(CNN) -- However crude the calculation, especially amid all the civilian casualties, the winners and losers in the Israel-Gaza conflict are already reshaping political alliances in the Middle East.
Before the last rocket was fired, before U.S. Secretary of State Hillary Clinton announced the cease-fire, there was already a consensus building among stakeholders and analysts that the events of the last week have transformed the fortunes of many in the Middle East.
Egyptian President Mohamed Morsy, clearly underestimated, deftly navigated what is a minefield of competing interests, including those of his own country.
"For a civilian president in Egypt perceived as a weak leader, he has, much to everyone's surprise, delivered," says Aaron David Miller, a Middle East scholar at the Woodrow Wilson Center.
Morsy proved he has the leverage necessary to bring Hamas to the table and get its leadership to agree to a cease-fire. Brokering that deal has given him much needed political capital in both the Arab world and the United States.
This was a qualified victory as well for Israel and its tenacious Prime Minister Benjamin Netanyahu. Just months before an election, Netanyahu's government targeted and killed Hamas' military leader, Ahmed al-Jaabari. Hundreds of airstrikes on Gaza followed, but the real victory here might have been the combat debut of Iron Dome, the U.S.-funded defense shield that kept dozens of Hamas rockets from hitting Israeli civilians.
Ironically, though, Hamas has emerged emboldened from this conflict and its truce.
"Hamas has emerged stronger, it has consolidated its control over Gaza and it has gained now more legitimacy," explains Miller.
In the eyes of the Palestinian people, the militant leaders of Gaza took on Israel more boldly than ever before, firing rockets farther than ever before. And they may yet manage to get an easing of the Gaza economic blockade if a more comprehensive deal can be reached.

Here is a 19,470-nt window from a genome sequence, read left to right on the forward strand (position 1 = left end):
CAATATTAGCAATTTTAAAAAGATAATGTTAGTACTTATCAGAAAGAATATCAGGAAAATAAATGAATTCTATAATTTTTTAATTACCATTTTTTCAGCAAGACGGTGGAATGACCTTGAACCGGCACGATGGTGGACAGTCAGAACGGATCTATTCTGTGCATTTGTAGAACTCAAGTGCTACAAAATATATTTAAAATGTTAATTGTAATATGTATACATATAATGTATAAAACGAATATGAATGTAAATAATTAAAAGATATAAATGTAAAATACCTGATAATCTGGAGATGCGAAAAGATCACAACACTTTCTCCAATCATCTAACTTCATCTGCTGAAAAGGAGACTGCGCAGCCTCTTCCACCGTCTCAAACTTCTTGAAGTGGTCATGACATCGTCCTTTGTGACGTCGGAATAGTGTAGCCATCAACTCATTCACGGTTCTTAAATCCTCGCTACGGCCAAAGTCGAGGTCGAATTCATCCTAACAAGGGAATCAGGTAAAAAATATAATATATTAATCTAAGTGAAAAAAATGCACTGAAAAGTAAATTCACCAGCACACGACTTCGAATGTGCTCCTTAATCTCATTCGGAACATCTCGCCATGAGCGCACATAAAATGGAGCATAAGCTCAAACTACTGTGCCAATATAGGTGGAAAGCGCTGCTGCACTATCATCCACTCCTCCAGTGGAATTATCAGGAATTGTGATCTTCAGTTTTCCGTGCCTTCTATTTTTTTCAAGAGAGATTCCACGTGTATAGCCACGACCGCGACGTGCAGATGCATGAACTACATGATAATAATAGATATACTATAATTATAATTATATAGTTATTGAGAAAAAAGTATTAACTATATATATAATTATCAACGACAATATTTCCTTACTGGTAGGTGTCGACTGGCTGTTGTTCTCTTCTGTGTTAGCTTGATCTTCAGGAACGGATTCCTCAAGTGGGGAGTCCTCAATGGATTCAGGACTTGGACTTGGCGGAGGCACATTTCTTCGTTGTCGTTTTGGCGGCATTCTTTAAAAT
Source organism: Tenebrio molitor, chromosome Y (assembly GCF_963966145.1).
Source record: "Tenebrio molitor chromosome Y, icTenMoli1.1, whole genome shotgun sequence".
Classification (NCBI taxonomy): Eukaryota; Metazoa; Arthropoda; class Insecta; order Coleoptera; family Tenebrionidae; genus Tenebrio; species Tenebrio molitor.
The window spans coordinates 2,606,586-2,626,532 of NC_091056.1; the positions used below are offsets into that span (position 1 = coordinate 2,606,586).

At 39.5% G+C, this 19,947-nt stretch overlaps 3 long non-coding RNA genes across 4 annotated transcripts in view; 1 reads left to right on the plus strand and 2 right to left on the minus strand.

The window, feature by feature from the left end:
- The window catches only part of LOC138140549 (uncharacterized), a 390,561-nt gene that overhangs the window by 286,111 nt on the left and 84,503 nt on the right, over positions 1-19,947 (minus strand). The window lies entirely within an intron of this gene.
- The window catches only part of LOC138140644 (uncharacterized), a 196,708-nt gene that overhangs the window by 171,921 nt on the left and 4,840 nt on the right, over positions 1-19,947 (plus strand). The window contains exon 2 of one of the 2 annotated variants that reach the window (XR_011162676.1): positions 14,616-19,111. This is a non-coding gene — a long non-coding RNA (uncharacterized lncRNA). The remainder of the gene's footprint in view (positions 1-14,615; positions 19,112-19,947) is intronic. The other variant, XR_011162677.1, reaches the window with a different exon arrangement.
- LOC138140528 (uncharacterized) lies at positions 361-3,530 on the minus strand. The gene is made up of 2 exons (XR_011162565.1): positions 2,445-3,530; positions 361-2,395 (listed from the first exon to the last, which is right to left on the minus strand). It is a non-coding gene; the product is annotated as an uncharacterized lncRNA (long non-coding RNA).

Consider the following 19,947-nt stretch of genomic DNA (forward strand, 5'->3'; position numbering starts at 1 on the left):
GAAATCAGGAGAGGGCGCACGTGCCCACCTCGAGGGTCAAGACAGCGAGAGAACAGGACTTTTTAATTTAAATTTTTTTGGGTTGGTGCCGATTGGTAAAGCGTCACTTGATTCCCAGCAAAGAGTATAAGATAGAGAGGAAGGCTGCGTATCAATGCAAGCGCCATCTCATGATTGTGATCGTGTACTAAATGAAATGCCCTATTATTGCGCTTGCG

"Look what they accomplished; they, rather than (President Mahmoud) Abbas, has put the Palestinian issue back on the international stage," says Miller.
Palestinian Authority President Mahmoud Abbas and his Fatah faction have lost much in this conflict. He was supposed to be the moderate peace broker who could finally forge a new deal with Israel. Now he cannot even claim to speak for all Palestinians and has shown that he has no leverage with Hamas, his archrival.
And then there's Iran, on the outside looking in but always a player when it comes to Hamas. Iran's hand now arguably has been weakened after this episode. The Iron Dome shot hundreds of its missiles out the sky.
While Israel has always accused Iran of smuggling weapons to Hamas through the Egyptian border, Iran today implicitly confirmed it.
"Gaza is under siege, so we cannot help them. The Fajr-5 missiles have not been shipped from Iran. Its technology has been transferred (there) and are being produced quickly," Mohamed Ali Jafari, the head of Iran's Revolutionary Guard, is quoted as saying by the Iranian news agency ISNA.
The question now: If Israel attacks Iran, can Iran still call on Hamas to retaliate with missiles or have they been rendered ineffective with an ever-improving Iron Dome?
In just a matter of days, with one truce, allies and enemies in the region have shifted, and this will certainly affect any future peace negotiations.